Ben Smith and John Harris of Politico offer an interesting analysis that I think goes a long way toward explaining the anger of liberal Democrats at President Obama’s tax compromise:
Tuesday’s deal to extend the deep 2001 tax cuts is the latest evidence of the remarkable durability of President George W. Bush’s policy legacy — one that constrains and confounds his successor at home and overseas even after two years in office.
The tax cuts were probably Bush’s single most significant domestic accomplishment, and they became not just a spur for Democratic complaints about growing deficits, but a symbol of — as candidate Barack Obama put it — “that old, discredited Republican philosophy — give more and more to those with the most and hope that prosperity trickles down to everyone else.”
Obama’s promise to reverse the tax cuts reflected a broader belief among Democrats that the Bush years were a bizarre and in essential ways illegitimate aberration, a period of panic and greed the errors of which Obama would reverse in a series of swift and decisive strokes.
Yet the tax compromise is just the most spectacular — and to Democrats, infuriating — element of a broader trend under a president who ran as the leader of the counter-revolution. It is the domestic counterpart of Obama’s early decision not to repudiate and investigate reviled Bush national security policies such as indefinite detention and warrantless wiretapping, but to refine and embrace them.
The difference between the Obama administration and the Democratic base is that the administration has to deal, in some fashion, with reality. To be sure, Obama’s first choice is always to address reality through a left-wing lens. But at some level, he has to face the fact that terrorists pose a serious threat, as well as the fact that the only real solution to our economic malaise lies in economic growth. His ability to take purist positions is limited by his desire to be re-elected.
It remains to be seen whether, in political terms, Obama’s compromises will allow him to triangulate successfully, like Bill Clinton, or will leave him in the worst of all worlds, satisfying hardly anyone. The national security case is an interesting one. Obama has defaulted on his campaign promise to close Guantanamo Bay, but not for lack of trying. One thing we learned from Wikileaks is the length to which the administration would go in order to persuade foreign governments to take prisoners off our hands–generally unsuccessfully, it appears. So the administration has pursued a policy of closure by degrees through premature release of terrorists from Gitmo.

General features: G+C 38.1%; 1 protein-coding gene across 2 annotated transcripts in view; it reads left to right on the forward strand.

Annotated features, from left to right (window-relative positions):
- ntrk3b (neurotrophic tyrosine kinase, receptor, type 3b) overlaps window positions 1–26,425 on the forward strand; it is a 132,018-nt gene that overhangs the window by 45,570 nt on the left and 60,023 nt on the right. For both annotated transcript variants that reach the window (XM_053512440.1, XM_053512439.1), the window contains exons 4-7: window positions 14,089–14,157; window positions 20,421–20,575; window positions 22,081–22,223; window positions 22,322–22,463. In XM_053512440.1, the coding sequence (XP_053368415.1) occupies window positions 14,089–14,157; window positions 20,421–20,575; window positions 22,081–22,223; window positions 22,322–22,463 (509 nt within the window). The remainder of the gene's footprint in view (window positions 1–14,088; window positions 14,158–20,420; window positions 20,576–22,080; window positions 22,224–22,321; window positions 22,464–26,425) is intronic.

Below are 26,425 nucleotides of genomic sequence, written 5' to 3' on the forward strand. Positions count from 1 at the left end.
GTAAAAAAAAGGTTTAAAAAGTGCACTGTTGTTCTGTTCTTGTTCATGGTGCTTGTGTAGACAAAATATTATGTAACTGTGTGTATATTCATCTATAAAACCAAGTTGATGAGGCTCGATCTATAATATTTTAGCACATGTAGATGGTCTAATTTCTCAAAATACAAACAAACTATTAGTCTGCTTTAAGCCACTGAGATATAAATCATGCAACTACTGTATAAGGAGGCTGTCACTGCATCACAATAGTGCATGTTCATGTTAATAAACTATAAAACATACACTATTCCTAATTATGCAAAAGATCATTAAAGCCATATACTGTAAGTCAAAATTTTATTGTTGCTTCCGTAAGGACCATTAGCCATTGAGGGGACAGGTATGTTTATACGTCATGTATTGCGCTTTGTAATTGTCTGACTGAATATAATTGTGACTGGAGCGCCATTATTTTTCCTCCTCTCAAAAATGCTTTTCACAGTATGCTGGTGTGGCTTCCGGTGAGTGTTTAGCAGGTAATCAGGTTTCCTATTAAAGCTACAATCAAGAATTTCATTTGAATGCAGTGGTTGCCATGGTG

We now know that many of these released terrorists have returned to the fight. Tom Joscelyn writes in the Weekly Standard:
150 former Guantanamo detainees are either “confirmed or suspected of reengaging in terrorist or insurgent activities,” according to a new intelligence assessment released by the Director of National Intelligence’s office on Tuesday. In total, 598 detainees have been transferred out of U.S. custody at Guantanamo. 1 out of every 4, or 25 percent, of these former detainees is now considered a confirmed or suspected recidivist by the U.S. government.
Here is just one example:
In March, intelligence officials confirmed that Abdul Hafiz, a former Gitmo detainee who was transferred to Afghanistan in December 2009, had returned to terrorism. Hafiz is currently a Taliban commander who hunts charity workers in Afghanistan. Hafiz was held at Gitmo because he was implicated in the murder of a Red Cross worker.
With respect to foreign policy, at least, President Obama appears to be stuck in an unenviable position: his policies are not pure enough to satisfy his party’s base, while at the same time it is clear to both Republicans and independents that a Republican president would act more vigorously and more effectively to protect our security.
UPDATE: The State Department explains that it always expected many released detainees to return to jihad:
MACCALLUM: Let me quote the numbers, 13 are dead, 54 are in custody and 83 remain at large. Are we willing to take the chance with those 83, and, more importantly, with the 174, who are still detainees, is it time — are we in the middle of a war, I guess is the question? Or not?
CROWLEY: Well Martha, I suppose I would be asking the question of you, if a federal court orders the release of a detainee, are you saying that we should defy the wishes of that court and defy the Constitution? We are proceeding under the rule of law. We are working effectively with other governments and we believe we are doing everything we possibly can do to protect American security interests and those around the world. But recognize this: when criminals leave prison after serving a sentence, some of them return to crime. You know, we actually expected this to happen and we are taking appropriate —
MACCALLUM: But the comparison you are making would suggest that we believe this is a sort of a federal law enforcement issue and not a time of war issue and I want to be clear on that.
CROWLEY: Well, Martha, under your logic that would mean we’d never let anybody out of prison.
I have no idea what the State Department’s spokesman, P.J. Crowley, is talking about. To my knowledge, none of the detainees in question was ordered released by a federal court or was serving a determinate sentence. They were simply let go pursuant to a review process begun under the Bush administration and continued by President Obama.